Deacon Dan Foley, a member of Legatus’ Ann Arbor Chapter, serves at Christ the King. He said vocations flow from having supportive families, strong priestly leadership and Eucharistic adoration.
“We try to foster an environment where members of the parish have a chance to encounter Christ,” he said. “If you have no personal relationship with the Lord, then you can’t hear the call.”
The parish of only 800 families has a perpetual adoration chapel where parishioners can spend time with the Lord around the clock. “We constantly have people in front of the Eucharist,” Foley said.
Sullivan, too, has noticed the incredible response to Eucharistic adoration in her diocese of Rockville Center, N.Y.
“Six months after Pope Benedict XVI came to New York last year, we decided to organize a holy hour for young men who were discerning a vocation,” said Sullivan. “We got 125 college kids at the first holy hour.”
After the first meeting, the diocese organized a monthly holy hour. At each meeting, they offered Eucharistic Adoration, a hero sandwich and time to play dodge ball.
“Last month, we had 325 kids from eighth grade to college age,” said Sullivan. “And believe me, they weren’t there for the dodge ball or the hero!
“Vocations are coming from these kids. They sit before the Blessed Sacrament asking God, ‘I need to know what you want me to do,’” she said. “Our lives are crazy busy with cell phones, e-mail and Blackberries. When we turn down the volume, we allow the Lord to break through. Adoration is helping vocations, and it’s not just about the priesthood. It’s any vocation.”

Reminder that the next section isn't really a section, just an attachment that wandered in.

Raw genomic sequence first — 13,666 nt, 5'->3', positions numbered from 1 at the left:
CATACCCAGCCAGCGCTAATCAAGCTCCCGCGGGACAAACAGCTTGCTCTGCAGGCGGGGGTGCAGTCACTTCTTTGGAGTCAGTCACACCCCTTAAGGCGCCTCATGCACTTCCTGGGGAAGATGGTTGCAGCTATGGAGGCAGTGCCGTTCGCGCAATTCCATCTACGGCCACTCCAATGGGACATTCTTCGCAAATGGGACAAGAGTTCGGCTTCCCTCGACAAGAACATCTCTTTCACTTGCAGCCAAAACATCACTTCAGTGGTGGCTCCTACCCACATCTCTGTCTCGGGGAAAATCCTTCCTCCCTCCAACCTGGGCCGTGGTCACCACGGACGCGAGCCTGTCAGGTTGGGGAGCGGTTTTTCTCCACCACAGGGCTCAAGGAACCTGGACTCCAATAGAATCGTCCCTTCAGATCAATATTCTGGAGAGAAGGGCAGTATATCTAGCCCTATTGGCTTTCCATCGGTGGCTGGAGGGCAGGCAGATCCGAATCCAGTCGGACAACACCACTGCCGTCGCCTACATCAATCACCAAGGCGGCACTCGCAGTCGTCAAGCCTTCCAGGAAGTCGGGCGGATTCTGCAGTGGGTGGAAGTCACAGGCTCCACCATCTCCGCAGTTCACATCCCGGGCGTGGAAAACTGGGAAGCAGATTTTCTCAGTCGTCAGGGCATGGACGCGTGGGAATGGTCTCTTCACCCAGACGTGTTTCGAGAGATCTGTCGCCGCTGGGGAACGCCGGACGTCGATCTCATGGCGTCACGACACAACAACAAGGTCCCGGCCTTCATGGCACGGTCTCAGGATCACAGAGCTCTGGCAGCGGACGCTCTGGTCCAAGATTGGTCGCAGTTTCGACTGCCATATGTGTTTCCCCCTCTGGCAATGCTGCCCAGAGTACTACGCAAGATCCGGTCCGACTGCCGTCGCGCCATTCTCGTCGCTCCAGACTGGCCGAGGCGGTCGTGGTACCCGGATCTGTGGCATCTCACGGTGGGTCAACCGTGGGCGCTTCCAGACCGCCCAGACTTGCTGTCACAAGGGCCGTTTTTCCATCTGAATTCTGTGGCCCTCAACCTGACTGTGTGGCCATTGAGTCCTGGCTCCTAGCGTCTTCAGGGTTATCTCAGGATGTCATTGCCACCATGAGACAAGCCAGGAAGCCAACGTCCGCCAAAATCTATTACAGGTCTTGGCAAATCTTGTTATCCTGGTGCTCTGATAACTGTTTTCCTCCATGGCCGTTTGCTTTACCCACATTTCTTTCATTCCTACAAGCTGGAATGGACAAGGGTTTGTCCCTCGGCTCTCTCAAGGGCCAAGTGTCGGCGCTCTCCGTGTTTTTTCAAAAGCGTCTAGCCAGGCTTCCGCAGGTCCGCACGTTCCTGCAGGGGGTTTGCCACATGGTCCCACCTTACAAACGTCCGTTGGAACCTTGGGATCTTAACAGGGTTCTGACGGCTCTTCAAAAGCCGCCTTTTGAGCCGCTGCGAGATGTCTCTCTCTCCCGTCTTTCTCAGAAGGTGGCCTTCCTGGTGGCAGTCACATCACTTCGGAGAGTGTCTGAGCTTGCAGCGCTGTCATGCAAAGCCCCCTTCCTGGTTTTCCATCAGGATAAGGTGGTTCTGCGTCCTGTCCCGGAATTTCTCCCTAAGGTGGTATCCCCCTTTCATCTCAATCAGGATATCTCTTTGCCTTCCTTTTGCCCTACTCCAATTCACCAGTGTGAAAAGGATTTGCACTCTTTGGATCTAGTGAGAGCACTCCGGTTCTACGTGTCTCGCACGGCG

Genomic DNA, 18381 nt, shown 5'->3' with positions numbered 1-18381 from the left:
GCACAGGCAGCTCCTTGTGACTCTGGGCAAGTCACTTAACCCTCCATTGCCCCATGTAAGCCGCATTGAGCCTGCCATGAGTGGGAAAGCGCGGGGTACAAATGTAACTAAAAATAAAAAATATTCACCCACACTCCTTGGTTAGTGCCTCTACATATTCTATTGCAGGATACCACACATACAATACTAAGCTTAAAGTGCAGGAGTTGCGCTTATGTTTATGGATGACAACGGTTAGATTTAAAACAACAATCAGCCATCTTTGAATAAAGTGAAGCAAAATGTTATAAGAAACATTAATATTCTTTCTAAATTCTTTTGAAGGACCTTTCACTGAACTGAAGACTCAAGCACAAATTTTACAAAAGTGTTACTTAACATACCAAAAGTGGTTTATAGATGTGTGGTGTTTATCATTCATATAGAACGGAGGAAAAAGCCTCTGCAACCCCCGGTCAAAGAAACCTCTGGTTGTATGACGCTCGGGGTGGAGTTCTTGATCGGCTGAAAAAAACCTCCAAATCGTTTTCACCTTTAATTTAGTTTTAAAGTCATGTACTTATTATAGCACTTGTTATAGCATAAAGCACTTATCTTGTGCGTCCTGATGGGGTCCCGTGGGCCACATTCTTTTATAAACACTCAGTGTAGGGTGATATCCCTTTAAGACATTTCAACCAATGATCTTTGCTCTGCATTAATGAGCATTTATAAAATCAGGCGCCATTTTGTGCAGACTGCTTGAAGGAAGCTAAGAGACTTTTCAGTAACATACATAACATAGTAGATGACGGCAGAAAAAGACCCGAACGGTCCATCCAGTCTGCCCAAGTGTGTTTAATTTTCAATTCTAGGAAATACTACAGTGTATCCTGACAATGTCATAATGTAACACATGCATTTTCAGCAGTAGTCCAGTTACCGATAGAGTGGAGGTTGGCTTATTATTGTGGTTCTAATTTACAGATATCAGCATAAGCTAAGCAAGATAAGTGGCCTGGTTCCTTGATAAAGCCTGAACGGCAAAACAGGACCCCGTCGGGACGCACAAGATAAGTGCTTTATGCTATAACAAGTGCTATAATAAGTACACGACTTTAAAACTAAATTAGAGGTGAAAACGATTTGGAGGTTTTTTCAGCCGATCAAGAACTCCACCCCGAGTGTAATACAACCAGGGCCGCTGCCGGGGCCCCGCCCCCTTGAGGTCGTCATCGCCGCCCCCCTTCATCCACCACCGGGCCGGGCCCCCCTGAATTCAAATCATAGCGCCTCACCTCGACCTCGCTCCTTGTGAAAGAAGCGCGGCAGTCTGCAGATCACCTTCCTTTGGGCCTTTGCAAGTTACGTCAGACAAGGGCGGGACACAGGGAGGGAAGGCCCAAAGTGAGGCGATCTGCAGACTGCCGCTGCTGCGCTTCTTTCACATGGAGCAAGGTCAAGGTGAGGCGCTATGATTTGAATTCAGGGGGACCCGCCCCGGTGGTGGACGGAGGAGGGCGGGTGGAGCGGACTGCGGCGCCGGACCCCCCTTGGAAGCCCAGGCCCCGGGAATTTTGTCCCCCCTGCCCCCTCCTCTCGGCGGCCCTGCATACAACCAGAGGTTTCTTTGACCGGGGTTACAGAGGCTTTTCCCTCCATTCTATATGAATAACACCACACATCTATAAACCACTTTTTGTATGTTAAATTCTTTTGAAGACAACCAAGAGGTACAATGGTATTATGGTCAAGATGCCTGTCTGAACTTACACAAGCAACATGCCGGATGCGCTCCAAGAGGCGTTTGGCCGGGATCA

The USCCB’s Fr. Toups attributes vocations growth to Pope John Paul II’s 27-year pontificate and his renewal of the Church’s vision of the priesthood.
“There was great confusion after Vatican II among the laity and the priesthood about their nature,” said Fr. Toups. “John Paul II’s pontificate recovered that identity. Now we have the John Paul II generation responding to the invitation to ‘be not afraid.’ Men are seeking that – especially in dioceses where bishops are strong supporters of vocations.”
Sister Joseph Andrew concurs. “The John Paul II generation is looking for sacrifice,” she said. “They don’t want to mitigate the sacrifice. They want the habit. They don’t want to enter a place of confusion. God is generous with open hearts that go for the ideal. Young people want heroism and totality. Anything else rings as shallow.”
So is there a vocations crisis in America?
“Absolutely not,” said Tuohy. “There is a call to renewal. People really want to serve the Church in courageous ways. It’s a hopeful time.”
“When Pope Benedict came to Dunwoodie Seminary, I went with 80 discerners and 120 college kids,” said Sullivan. “When he walked out on stage you should have seen the reaction, the energy of this event. I remember thinking, ‘There is no vocations crisis here.’”
Sabrina Arena Ferrisi is a Legatus Magazine staff writer.